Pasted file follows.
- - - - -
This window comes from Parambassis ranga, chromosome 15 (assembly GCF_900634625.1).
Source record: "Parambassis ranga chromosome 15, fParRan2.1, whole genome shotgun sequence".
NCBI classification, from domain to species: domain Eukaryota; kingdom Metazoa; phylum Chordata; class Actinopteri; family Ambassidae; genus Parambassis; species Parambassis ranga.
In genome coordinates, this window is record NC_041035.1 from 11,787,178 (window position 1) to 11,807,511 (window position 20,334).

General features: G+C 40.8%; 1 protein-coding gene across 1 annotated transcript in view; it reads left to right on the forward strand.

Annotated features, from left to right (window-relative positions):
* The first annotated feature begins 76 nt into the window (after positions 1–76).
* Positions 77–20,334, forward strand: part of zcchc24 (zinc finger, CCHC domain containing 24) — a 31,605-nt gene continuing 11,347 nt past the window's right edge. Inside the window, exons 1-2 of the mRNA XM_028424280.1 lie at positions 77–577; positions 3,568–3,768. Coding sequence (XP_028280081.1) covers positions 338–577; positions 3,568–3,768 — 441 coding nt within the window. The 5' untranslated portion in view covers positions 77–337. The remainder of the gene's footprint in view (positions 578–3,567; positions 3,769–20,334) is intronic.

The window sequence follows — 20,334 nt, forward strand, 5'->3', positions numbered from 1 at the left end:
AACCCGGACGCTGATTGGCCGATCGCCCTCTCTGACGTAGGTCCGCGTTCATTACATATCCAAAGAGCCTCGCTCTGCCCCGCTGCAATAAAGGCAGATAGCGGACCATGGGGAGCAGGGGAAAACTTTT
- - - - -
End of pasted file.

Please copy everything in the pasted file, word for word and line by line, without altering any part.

This window comes from Parambassis ranga, chromosome 15 (assembly GCF_900634625.1).
Source record: "Parambassis ranga chromosome 15, fParRan2.1, whole genome shotgun sequence".
NCBI classification, from domain to species: domain Eukaryota; kingdom Metazoa; phylum Chordata; class Actinopteri; family Ambassidae; genus Parambassis; species Parambassis ranga.
In genome coordinates, this window is record NC_041035.1 from 11,787,178 (window position 1) to 11,807,511 (window position 20,334).

General features: G+C 40.8%; 1 protein-coding gene across 1 annotated transcript in view; it reads left to right on the forward strand.

Annotated features, from left to right (window-relative positions):
* The first annotated feature begins 76 nt into the window (after positions 1–76).
* Positions 77–20,334, forward strand: part of zcchc24 (zinc finger, CCHC domain containing 24) — a 31,605-nt gene continuing 11,347 nt past the window's right edge. Inside the window, exons 1-2 of the mRNA XM_028424280.1 lie at positions 77–577; positions 3,568–3,768. Coding sequence (XP_028280081.1) covers positions 338–577; positions 3,568–3,768 — 441 coding nt within the window. The 5' untranslated portion in view covers positions 77–337. The remainder of the gene's footprint in view (positions 578–3,567; positions 3,769–20,334) is intronic.

The window sequence follows — 20,334 nt, forward strand, 5'->3', positions numbered from 1 at the left end:
AACCCGGACGCTGATTGGCCGATCGCCCTCTCTGACGTAGGTCCGCGTTCATTACATATCCAAAGAGCCTCGCTCTGCCCCGCTGCAATAAAGGCAGATAGCGGACCATGGGGAGCAGGGGAAAACTTTT